Editorial: Congratulations on 48 years for county
With Monday evening’s swearing-in ceremony, Tim Pegram’s time as a Vance County commissioner came to an end.
He decided not to run this year, and Archie Taylor has moved into his seat. When it comes to public service, Pegram has set a standard not only through longevity but also in embracing what it means to lead.
He carried himself with a purpose, respect for others and with an eye on the big picture. John Watkins bought Pegram’s truss business in the 1990s and paid a high compliment when he said of Pegram, “When he told you something, you could take it to the bank.”
Many others in business, never mind the plethora of those in elected office, could learn a lesson. Whether in a handshake deal or a lengthy contract, everyone should be as good as their word and without suspicion there could be more than that word.
Public service isn’t easy. We recognize that in the vast complexities of issues facing our government leaders on a regular basis.
Terry Garrison, himself a state hall of fame commissioner, said Pegram offered guidance to young commissioners. He could do it indirectly if they just watched, and he could do it directly if asked.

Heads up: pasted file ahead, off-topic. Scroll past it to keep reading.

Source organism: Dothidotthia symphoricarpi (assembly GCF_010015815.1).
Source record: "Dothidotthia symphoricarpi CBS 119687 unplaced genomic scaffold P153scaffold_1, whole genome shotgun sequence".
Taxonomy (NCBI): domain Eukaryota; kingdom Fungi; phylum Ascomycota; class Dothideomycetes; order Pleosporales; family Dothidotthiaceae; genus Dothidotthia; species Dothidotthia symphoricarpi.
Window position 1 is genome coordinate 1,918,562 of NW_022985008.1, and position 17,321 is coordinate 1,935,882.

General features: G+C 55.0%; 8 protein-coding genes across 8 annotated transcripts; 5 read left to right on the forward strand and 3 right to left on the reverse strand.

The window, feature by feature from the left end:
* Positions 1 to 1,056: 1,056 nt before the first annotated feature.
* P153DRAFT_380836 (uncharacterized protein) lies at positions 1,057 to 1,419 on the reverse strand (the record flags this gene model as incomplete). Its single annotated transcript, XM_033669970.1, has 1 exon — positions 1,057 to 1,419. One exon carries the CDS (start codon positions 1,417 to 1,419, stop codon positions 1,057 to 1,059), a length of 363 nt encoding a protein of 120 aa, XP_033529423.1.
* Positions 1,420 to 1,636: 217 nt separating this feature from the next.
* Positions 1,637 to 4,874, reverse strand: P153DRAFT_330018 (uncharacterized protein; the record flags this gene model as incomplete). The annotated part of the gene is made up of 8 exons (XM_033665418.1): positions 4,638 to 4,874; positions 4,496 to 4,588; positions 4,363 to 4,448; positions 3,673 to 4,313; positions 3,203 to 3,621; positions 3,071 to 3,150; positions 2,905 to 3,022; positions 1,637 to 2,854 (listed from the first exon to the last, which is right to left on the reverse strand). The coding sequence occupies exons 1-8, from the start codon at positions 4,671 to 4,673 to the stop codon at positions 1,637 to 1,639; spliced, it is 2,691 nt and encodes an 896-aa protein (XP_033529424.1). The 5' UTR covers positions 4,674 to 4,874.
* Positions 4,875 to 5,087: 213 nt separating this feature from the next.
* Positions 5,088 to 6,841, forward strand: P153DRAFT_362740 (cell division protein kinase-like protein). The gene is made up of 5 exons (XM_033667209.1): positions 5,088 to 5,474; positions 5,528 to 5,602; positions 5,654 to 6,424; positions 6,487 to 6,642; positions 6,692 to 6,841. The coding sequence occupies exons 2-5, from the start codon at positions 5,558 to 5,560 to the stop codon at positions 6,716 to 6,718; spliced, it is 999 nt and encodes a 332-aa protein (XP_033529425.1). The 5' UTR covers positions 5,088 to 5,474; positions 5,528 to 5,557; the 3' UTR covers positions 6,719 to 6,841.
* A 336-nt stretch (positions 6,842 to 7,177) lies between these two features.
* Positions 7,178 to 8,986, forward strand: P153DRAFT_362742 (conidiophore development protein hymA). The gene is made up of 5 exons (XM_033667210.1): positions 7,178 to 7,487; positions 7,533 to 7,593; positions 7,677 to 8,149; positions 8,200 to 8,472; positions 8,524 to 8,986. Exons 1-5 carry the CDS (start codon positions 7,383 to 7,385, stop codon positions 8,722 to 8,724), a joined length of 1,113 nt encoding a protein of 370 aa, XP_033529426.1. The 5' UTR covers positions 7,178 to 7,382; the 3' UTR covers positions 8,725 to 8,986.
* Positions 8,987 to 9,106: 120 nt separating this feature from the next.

Best of all, Garrison said, Pegram was willing to stand for what he believed in when it might not have been the most popular choice.
Pegram’s deflection of praise is typical of his style. He credits the board members in whole for making things work, not any single person.
We’ll agree with him on that point because it’s another example of true leadership. The commission should never be made up of individuals, only a team that we as the county have elected for their combined guidance.
We don’t expect unanimous decisions. We do expect unity before and after decisions.
Tim Pegram gave Vance County 48 years as a commissioner, and many more as a citizen and businessman. As he steps away from that responsibility, we offer him our best and a well-deserved word of congratulations.